# 6.5. Error Control and Variable Step Sizes#

**References:**

Section 6.5

*Variable Step-Size Methods*in [Sauer, 2022].Section 5.5

*Error Control and the Runge-Kutta-Fehlberg Method*in [Burden*et al.*, 2016].Section 7.3 in [Chenney and Kincaid, 2012].

## 6.5.1. The Basic ODE Initial Value Problem#

We consider again the initial value problem

We now allow the possibility that \(u\) and \(f\) are vector-valued as in the section on Systems of ODEs and Higher Order ODEs, but omitting the tilde notation \(\tilde u\), \(\tilde f\).

## 6.5.2. Error Control by Varying the Time Step Size \(h_i\)#

Recall the variable step-size version of Euler’s method:

Input: \(f\), \(a\), \(b\), \(n\)

\(t_0 = a\)

\(U_0 = u_0\)

\(h = (b-a)/n\)

for i in \([0, n)\):

\(\qquad\) Choose step size \(h_i\) somehow!

\(\qquad\) \(t_{i+1} = t_i + h_i\)

\(\qquad\) \(U_{i+1} = U_i + h_i f(t_i, U_i)\)

end

We now consider how to choose each step size, by estimating the error in each step, and aiming to have error per unit time below some limit like \(\epsilon/(b-a)\), so that the global error is no more than about \(\epsilon\).

As usual, the theoretical error bounds like \(O(h_i^2)\) for a single step of Euler’s method are not enough for quantitative tasks like choosing \(h_i\), but they do motivate more practical estimates.

## 6.5.3. A crude error estimate for Euler’s Method: Richardson Extrapolation#

Starting at a point (t, u(t)), we can estimate the error in Euler’s method approximato at a slightly later time \(t_i + h\) by using two approximations of \(U(t + h)\):

The value given by a step of Euler’s method with step size \(h\): call this \(U^{h}\)

The value given by taking two steps of Euler’s method each with step size \(h/2\): call this \(U_2^{h/2}\), because it involves 2 steps of size \(h/2\).

The first order accuracy of Euler’s method gives \(e_h = u(t+h) - U^{h} \approx 2(u(t+h) - U_2^{h/2})\), so that

### Step size choice#

What do we do with this error information?

The first obvious ideas are:

Accept this step if \(e_h\) is small enough, taking \(h_i = h\), \(t_{i+1} = t_i + h_i\), and \(U_{i+1} = U^h\), but

reject it and try again with a smaller \(h\) value otherwise; maybe halving \(h\); but there are more sophisticated options too.

### Exercise A#

Write a formula for \(U_h\) and \(e_h\) if one starts from the point \((t_i, U_i)\), so that \((t_i + h, U^h)\) is the proposed value for the next point \((t_{i+1}, U_{i+1})\) in the approximate solution — but only if \(e_h\) is small enough!

### Error tolerance#

One simple criterion for accuracy is that the estimated error in this step be no more than some overall upper limit on the error in each time step, \(T\). That is, accept the step size \(h\) if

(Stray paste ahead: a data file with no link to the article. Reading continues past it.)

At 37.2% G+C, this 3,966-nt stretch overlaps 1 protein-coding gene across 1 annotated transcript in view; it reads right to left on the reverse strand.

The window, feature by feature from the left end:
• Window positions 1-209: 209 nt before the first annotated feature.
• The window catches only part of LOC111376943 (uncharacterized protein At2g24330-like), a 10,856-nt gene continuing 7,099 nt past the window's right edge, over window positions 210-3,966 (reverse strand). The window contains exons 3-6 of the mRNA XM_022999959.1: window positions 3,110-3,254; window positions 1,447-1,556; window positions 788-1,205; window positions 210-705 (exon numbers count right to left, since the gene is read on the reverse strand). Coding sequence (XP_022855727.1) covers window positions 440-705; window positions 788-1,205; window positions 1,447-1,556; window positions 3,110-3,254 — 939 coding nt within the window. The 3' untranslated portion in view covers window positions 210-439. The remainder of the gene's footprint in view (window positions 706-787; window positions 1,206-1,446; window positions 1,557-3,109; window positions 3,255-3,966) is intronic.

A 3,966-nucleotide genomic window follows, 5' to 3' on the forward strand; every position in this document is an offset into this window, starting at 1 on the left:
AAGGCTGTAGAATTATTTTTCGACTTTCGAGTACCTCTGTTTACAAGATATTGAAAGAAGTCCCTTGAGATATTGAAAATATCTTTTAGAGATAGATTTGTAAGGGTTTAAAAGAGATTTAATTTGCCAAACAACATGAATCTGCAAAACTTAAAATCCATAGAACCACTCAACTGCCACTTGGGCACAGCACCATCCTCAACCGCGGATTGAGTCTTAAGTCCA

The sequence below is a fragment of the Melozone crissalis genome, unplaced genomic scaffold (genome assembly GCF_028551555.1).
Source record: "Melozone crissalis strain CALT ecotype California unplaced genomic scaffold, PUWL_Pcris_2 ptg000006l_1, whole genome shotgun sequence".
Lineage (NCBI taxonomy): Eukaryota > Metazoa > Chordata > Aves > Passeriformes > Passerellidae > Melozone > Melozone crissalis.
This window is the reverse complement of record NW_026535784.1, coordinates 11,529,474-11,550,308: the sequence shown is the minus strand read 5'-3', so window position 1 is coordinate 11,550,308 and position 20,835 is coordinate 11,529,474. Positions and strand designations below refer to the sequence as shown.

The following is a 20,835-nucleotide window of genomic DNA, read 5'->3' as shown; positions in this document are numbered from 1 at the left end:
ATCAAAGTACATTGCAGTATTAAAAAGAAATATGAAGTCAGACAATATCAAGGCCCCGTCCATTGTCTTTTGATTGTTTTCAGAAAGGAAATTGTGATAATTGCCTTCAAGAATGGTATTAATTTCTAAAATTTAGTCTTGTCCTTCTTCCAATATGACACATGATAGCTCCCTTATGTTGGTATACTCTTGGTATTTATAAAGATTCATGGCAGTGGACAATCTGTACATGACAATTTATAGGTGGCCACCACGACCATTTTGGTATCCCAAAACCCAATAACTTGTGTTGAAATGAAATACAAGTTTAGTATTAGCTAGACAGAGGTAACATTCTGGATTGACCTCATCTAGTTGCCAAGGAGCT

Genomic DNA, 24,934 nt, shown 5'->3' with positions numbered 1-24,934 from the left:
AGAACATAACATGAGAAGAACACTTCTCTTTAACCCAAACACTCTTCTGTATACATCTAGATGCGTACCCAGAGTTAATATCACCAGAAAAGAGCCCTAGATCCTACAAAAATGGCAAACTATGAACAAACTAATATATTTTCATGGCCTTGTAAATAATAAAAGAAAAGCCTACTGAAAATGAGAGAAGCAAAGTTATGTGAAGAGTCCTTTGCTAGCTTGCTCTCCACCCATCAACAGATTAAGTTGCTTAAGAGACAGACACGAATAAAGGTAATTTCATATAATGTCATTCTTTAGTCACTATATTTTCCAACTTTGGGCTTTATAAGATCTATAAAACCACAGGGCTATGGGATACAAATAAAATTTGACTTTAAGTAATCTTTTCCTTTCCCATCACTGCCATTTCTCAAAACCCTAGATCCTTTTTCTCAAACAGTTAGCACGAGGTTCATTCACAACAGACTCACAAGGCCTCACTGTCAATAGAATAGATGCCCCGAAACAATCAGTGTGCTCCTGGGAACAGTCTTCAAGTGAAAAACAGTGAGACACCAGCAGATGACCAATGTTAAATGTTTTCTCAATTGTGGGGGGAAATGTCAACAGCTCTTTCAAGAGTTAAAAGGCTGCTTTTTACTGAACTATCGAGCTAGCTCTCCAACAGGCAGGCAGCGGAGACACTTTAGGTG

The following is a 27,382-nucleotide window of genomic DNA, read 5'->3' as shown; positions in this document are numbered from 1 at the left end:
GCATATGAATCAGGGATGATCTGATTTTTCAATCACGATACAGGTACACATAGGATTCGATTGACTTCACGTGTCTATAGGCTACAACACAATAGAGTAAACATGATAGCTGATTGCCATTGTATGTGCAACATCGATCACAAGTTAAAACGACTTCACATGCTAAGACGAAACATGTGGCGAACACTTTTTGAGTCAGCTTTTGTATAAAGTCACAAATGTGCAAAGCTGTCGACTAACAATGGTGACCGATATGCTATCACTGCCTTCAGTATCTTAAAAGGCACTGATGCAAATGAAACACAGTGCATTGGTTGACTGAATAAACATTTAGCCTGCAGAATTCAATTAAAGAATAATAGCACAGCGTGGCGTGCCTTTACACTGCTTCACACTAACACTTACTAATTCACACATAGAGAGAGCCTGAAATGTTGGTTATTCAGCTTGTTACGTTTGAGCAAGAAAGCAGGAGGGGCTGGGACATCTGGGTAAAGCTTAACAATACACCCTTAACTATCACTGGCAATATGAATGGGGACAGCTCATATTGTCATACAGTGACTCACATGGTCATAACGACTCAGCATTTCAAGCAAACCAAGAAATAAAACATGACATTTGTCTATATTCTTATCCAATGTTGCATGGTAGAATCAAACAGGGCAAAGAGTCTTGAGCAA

### A crude approach to reducing the step size when needed#

If this error tolerance is not met, we must choose a new step size \(h'\), and we can predict roughly its error behavior using the known order natue of the error in Euler’s method: scaling dowen to \(h' = s h\), the error in a single step scales with \(h^2\) (in general it scales with \(h^{p+1}\) for a method of order \(p\)), and so to reduce the error by the needed factor \(\displaystyle \frac{e_h}{T}\) one needs approximately

and so using \(e_h \approx \tilde{e}_h = |U^{h/2} - U^{h}|\) suggests using

However this new step size might have error that is still slightly too large, leading to a second failure. Another is that one might get into an infinite loop of step size reduction.

So refinements of this choice must be considered.

### Increasing the step size when desirable#

If we simply follow the above aproach, the step size, once reduced, will never be increased. This could lead to great inefficiency, through using an unecessarily small step size just because at an earlier part of the time domain, accuracy required very small steps.

Thus, after a successful time step, one might consider increasing \(h\) for the next step. This could be done using exactly the above formula, but again there are risks, so again refinement of this choice must be considered.

One problem is that if the step size gets too large, the error estimate can become unreliable; another is that one might need some minimum “temporal resolution”, for nice graphs and such.

Both suggest imposing an upper limit on the step size \(h\).

## 6.5.5. The explicit trapezoid method with error control#

In practice, one usually needs at least second order accuracy, and one approach to that is using computing a “candidates” for the next time step with a second order accurate Runge-Kutta method and also a third order accurate one, the latter used only to get an error estimate for the former.

Perhaps the simplest of these is based on adding error estimation to the Explicit Trapezoid Rule. Omitting the step size adjustment for now, the main ingredients are:

\(K_1 = h f(t, U)\)

\(K_2 = h f(t + h, U + K_1)\)

(So far, as for the explicit trapezoid method)

\(K_3 = h f(t + h/2, U + (K_1 + K_2)/4)\)

(a midpoint approximation, using the above)

\(\delta_2 = (K_1 + K_2)/2\)

(The order 2 increment as for the explicit trapezoid method)

\(\delta_3 = (K_1 + 4 K_3 + K_2)/6\)

(An order 3 increment — note the resemblance to Simpson’s Rule for integration.
This is only used to get the final error estimate below)

\(e_h = |\delta_2 - \delta_3 |, \, = |K_1 -2 K_3 + K_2|/3\)

Again, if this step is accepted, one uses the explicit trapezoid rule step: \(U_{i+1} = U_i + \delta_2\).

### Step size adjustment#

The scale factor \(s\) for step size adjustment must be modified for a method order \(p\) (with \(p=2\) now):

Changing step size by a factor \(s\) will change the error \(e_h\) in a single time step by a factor of about \(s^{p+1}\).